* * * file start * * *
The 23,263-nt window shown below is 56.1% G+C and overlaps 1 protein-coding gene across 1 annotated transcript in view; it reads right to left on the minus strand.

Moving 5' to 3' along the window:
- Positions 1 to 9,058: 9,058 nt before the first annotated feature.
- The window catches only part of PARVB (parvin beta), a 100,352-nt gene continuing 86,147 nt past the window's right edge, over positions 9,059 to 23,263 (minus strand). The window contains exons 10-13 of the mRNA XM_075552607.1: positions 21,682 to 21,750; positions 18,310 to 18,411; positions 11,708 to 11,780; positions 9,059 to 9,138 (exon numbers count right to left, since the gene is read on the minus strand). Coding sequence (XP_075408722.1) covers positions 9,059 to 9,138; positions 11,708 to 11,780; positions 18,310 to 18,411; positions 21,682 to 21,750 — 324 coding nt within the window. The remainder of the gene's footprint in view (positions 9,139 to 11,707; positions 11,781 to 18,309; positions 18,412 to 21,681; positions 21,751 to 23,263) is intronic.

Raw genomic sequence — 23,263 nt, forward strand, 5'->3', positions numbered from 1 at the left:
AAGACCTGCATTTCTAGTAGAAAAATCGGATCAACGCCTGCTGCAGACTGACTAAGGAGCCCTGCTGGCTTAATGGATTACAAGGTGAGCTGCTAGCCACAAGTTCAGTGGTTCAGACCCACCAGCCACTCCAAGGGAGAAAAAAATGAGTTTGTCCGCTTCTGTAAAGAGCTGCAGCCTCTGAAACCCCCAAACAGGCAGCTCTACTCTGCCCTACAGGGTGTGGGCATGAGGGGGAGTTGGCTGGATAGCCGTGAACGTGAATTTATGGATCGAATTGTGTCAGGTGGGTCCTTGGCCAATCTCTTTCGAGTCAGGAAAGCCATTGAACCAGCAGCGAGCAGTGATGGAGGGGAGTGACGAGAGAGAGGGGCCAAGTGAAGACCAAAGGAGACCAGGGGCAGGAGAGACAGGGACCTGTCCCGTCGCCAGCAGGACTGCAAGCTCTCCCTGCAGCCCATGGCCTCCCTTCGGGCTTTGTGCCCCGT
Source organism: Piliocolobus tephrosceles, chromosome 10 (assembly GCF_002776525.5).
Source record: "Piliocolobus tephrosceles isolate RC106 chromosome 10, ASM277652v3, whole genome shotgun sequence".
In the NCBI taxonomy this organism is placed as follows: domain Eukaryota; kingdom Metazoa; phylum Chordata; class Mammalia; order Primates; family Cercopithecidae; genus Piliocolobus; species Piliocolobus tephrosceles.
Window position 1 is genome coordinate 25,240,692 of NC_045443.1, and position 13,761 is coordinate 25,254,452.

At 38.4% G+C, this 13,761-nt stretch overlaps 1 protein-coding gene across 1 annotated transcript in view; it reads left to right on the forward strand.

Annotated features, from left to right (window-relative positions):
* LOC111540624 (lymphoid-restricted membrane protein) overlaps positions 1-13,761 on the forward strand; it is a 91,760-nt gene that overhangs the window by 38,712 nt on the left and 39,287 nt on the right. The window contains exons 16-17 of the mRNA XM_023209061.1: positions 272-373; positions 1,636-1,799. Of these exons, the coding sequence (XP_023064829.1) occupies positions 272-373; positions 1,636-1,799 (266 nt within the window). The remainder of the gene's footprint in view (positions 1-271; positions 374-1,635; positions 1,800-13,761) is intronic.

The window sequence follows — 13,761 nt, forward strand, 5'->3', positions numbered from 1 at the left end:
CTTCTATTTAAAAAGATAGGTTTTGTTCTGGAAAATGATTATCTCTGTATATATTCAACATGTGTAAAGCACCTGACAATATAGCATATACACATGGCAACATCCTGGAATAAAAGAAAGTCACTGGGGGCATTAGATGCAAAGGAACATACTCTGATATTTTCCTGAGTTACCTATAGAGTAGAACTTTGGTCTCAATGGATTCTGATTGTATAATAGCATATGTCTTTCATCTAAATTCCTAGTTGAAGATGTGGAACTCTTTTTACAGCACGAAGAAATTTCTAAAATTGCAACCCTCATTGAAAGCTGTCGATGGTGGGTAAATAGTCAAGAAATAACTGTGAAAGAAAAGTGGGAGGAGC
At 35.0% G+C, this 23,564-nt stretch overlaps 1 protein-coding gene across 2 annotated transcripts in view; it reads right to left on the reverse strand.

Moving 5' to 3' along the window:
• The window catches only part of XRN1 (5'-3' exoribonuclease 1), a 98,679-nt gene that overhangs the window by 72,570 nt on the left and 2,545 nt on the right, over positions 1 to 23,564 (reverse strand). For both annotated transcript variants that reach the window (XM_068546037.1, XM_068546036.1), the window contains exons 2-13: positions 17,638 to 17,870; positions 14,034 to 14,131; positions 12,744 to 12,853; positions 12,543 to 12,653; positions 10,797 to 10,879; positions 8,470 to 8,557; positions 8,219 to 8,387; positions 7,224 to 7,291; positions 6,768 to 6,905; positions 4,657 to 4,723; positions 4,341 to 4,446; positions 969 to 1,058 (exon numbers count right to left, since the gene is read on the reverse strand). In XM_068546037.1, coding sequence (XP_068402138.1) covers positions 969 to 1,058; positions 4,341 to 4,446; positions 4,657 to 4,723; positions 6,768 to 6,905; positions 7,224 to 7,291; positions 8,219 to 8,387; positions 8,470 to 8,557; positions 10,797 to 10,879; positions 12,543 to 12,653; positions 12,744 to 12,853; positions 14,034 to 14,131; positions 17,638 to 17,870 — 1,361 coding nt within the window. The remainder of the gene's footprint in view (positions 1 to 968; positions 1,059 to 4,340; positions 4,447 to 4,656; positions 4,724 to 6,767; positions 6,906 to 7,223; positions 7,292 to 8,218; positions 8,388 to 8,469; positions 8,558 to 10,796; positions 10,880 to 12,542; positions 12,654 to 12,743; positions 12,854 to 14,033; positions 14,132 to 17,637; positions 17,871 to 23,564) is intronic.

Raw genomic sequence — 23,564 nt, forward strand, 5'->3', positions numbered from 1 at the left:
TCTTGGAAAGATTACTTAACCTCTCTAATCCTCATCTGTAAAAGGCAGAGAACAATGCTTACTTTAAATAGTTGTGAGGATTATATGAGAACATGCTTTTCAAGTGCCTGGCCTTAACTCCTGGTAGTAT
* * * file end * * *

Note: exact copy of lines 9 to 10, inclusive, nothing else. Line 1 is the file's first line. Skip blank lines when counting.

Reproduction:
In the NCBI taxonomy this organism is placed as follows: domain Eukaryota; kingdom Metazoa; phylum Chordata; class Mammalia; order Primates; family Cercopithecidae; genus Piliocolobus; species Piliocolobus tephrosceles.
Window position 1 is genome coordinate 25,240,692 of NC_045443.1, and position 13,761 is coordinate 25,254,452.